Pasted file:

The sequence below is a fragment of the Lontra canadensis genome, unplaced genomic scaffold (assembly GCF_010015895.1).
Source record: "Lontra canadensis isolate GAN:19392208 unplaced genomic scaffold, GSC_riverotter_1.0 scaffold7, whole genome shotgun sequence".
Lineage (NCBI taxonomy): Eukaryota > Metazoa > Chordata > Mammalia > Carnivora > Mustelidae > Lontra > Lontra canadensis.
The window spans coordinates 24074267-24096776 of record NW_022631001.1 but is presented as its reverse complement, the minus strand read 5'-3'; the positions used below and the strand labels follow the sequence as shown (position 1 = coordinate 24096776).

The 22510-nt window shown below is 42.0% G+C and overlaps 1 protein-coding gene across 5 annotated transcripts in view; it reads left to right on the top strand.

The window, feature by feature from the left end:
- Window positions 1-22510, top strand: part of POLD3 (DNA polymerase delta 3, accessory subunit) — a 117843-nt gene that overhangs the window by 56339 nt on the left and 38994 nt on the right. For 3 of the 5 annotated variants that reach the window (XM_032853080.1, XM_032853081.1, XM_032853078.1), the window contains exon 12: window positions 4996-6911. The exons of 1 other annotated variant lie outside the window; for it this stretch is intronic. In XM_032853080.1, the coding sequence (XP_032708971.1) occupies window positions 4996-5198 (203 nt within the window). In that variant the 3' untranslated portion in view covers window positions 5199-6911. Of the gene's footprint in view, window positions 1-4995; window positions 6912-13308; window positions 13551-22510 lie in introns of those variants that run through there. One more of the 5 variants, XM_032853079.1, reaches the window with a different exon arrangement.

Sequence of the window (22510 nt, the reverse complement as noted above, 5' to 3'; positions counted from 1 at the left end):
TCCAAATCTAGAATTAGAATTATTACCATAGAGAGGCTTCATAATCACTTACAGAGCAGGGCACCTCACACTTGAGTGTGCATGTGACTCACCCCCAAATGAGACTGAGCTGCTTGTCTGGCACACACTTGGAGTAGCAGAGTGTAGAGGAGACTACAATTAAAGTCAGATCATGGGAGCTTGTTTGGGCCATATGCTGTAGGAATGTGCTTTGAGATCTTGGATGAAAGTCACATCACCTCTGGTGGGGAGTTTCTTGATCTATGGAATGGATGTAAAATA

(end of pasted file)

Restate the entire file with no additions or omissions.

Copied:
The sequence below is a fragment of the Lontra canadensis genome, unplaced genomic scaffold (assembly GCF_010015895.1).
Source record: "Lontra canadensis isolate GAN:19392208 unplaced genomic scaffold, GSC_riverotter_1.0 scaffold7, whole genome shotgun sequence".
Lineage (NCBI taxonomy): Eukaryota > Metazoa > Chordata > Mammalia > Carnivora > Mustelidae > Lontra > Lontra canadensis.
The window spans coordinates 24074267-24096776 of record NW_022631001.1 but is presented as its reverse complement, the minus strand read 5'-3'; the positions used below and the strand labels follow the sequence as shown (position 1 = coordinate 24096776).

The 22510-nt window shown below is 42.0% G+C and overlaps 1 protein-coding gene across 5 annotated transcripts in view; it reads left to right on the top strand.

The window, feature by feature from the left end:
- Window positions 1-22510, top strand: part of POLD3 (DNA polymerase delta 3, accessory subunit) — a 117843-nt gene that overhangs the window by 56339 nt on the left and 38994 nt on the right. For 3 of the 5 annotated variants that reach the window (XM_032853080.1, XM_032853081.1, XM_032853078.1), the window contains exon 12: window positions 4996-6911. The exons of 1 other annotated variant lie outside the window; for it this stretch is intronic. In XM_032853080.1, the coding sequence (XP_032708971.1) occupies window positions 4996-5198 (203 nt within the window). In that variant the 3' untranslated portion in view covers window positions 5199-6911. Of the gene's footprint in view, window positions 1-4995; window positions 6912-13308; window positions 13551-22510 lie in introns of those variants that run through there. One more of the 5 variants, XM_032853079.1, reaches the window with a different exon arrangement.

Sequence of the window (22510 nt, the reverse complement as noted above, 5' to 3'; positions counted from 1 at the left end):
TCCAAATCTAGAATTAGAATTATTACCATAGAGAGGCTTCATAATCACTTACAGAGCAGGGCACCTCACACTTGAGTGTGCATGTGACTCACCCCCAAATGAGACTGAGCTGCTTGTCTGGCACACACTTGGAGTAGCAGAGTGTAGAGGAGACTACAATTAAAGTCAGATCATGGGAGCTTGTTTGGGCCATATGCTGTAGGAATGTGCTTTGAGATCTTGGATGAAAGTCACATCACCTCTGGTGGGGAGTTTCTTGATCTATGGAATGGATGTAAAATA